3.  The missing context: While the payment is seamless, we don’t see many context aware value added services being launched which is critical for growth in consumer adoption. Opening up payment APIs for third party wallets can help service providers offer their own wallet with contextual commerce wrapped around payments enabled through Apple Pay. This will create a clear value proposition for the consumer and champion the potential of mobile to be a mainstream and primary channel for payments.

4.  How these developments would have  an  effect on the Android platform.

5.  Propelling biometric based authentication: Visa and MasterCard have recently announced replacing passwords with authentication factors such as biometrics.

I believe that Apple Pay has pushed mobile payments into the spotlights especially in markets where  iPhones hold a majority of the market share  and made it unviable to launch mobile wallet with contactless payments since iPhone did not support it. We are eagerly looking forward to the response from Android and hoping to see APIs from Apple for consumption soon."


Ed McLaughlin Chief Emerging Payments Officer MasterCard


MasterCard’s Chief Emerging Payments Officer, Ed McLaughlin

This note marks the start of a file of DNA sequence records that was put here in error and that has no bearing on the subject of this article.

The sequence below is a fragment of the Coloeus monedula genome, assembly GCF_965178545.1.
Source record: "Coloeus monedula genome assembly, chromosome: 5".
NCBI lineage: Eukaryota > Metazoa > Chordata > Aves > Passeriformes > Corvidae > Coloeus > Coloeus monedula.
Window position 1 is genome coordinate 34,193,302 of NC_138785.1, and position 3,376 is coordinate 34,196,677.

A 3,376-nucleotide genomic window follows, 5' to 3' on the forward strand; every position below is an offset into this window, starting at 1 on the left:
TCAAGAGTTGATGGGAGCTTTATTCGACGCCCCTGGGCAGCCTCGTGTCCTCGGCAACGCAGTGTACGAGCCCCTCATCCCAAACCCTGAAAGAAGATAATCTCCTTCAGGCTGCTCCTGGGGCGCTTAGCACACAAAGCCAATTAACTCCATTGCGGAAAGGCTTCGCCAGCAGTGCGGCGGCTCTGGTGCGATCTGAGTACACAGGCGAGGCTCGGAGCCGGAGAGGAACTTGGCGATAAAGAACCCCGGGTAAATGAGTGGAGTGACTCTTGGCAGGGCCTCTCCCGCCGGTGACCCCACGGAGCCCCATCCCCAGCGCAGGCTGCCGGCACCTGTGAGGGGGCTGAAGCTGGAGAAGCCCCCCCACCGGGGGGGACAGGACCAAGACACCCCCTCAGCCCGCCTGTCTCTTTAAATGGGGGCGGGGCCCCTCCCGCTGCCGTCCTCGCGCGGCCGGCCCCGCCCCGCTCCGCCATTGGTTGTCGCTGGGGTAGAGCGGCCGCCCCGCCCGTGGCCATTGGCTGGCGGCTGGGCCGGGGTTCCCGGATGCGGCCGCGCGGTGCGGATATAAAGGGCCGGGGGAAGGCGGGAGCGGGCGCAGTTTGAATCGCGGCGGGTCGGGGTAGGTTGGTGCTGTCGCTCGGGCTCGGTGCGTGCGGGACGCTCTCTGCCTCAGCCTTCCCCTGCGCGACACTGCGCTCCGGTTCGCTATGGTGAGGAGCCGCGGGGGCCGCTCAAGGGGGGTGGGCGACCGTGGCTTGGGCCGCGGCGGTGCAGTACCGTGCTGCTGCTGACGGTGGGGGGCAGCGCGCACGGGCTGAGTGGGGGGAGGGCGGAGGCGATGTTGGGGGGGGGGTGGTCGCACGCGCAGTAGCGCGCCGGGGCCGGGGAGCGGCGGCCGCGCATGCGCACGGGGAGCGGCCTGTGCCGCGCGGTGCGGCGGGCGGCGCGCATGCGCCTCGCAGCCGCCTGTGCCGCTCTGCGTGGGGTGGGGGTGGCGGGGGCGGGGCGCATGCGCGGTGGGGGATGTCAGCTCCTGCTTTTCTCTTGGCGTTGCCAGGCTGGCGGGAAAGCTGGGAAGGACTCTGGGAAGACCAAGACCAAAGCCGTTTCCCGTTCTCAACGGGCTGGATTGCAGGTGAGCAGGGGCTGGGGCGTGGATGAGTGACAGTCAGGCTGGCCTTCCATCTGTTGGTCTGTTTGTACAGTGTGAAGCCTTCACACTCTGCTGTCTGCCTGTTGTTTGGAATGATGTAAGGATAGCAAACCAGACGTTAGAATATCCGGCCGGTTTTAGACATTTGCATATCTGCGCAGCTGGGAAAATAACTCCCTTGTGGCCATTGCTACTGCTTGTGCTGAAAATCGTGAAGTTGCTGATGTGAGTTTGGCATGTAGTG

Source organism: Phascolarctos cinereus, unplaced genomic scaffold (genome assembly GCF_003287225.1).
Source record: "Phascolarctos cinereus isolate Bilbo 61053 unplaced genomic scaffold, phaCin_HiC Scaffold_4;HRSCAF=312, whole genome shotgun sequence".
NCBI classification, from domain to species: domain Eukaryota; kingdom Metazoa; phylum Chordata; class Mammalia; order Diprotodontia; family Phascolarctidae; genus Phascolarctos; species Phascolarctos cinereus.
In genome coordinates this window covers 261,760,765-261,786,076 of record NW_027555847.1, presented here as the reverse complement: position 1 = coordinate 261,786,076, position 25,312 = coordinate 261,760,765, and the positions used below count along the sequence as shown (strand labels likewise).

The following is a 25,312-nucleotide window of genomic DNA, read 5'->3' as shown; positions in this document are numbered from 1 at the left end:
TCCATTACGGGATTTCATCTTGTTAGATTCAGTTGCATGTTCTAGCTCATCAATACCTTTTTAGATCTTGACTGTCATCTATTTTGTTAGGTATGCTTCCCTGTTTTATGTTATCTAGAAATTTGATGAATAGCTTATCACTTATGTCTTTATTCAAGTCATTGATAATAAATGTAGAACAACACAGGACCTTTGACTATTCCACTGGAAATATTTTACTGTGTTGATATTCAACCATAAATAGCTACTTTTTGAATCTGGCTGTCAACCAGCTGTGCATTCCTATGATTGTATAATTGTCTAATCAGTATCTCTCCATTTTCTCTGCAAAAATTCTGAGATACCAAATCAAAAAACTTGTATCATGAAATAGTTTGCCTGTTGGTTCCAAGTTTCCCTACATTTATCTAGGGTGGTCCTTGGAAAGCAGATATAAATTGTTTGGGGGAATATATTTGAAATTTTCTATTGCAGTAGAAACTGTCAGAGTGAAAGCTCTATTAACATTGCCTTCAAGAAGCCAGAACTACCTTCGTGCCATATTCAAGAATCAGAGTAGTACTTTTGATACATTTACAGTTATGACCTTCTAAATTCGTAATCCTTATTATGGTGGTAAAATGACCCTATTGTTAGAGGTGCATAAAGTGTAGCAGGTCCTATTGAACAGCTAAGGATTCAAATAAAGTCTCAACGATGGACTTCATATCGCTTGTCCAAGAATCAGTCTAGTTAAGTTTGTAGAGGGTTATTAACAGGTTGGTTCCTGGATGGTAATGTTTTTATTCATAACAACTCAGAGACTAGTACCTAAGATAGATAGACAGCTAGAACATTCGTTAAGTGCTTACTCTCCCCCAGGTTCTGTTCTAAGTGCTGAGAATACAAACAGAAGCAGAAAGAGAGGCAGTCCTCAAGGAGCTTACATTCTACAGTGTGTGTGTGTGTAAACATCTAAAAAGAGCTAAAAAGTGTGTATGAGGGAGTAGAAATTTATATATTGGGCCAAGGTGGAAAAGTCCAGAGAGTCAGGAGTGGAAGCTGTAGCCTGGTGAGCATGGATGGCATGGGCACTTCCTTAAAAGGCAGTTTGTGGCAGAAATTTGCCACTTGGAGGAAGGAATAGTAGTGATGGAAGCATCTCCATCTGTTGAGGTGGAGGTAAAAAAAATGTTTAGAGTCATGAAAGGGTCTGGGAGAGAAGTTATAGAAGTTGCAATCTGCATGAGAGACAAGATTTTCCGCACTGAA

“The first 30 days of Apple Pay has been an exciting time for MasterCard, banks, merchants and most importantly, consumers. MasterCard cardholders have been thrilled making in-store and in-app payments – knowing that every purchase is secure and offers all the same guarantees and benefits they've come to expect from using their MasterCard. Apple has a long tradition of introducing breakthrough products with features that really matter to people, and the rapid adoption of Apple Pay demonstrates that it is really resonating with consumers and merchants.”



Peter Fredell CEO Seamless Provider of the Mobile Payment Solution SEQR


Seamless, Provider of the Mobile Payment Solution SEQR’s CEO, Peter Fredell

“Apple’s participation in the mobile payment industry places focus on the way we will pay in the future, and brings the benefits of mobile payment services to the attention of the consumer.

What Apple has going for it is that they waited until the EMV deadline when merchants were going to have to make the hardware investment in payment terminals anyway - giving themselves a leg up on Google and Softcard. However, Apple's new service is based on traditional card payments, and will therefore not make any fundamental changes to the industry and despite its brand being a strong force it still needs, and fails, to answer the question on value added for the consumer and merchant.

Our view on what’s needed to make it is:

1. There must be a clear incentive for merchants.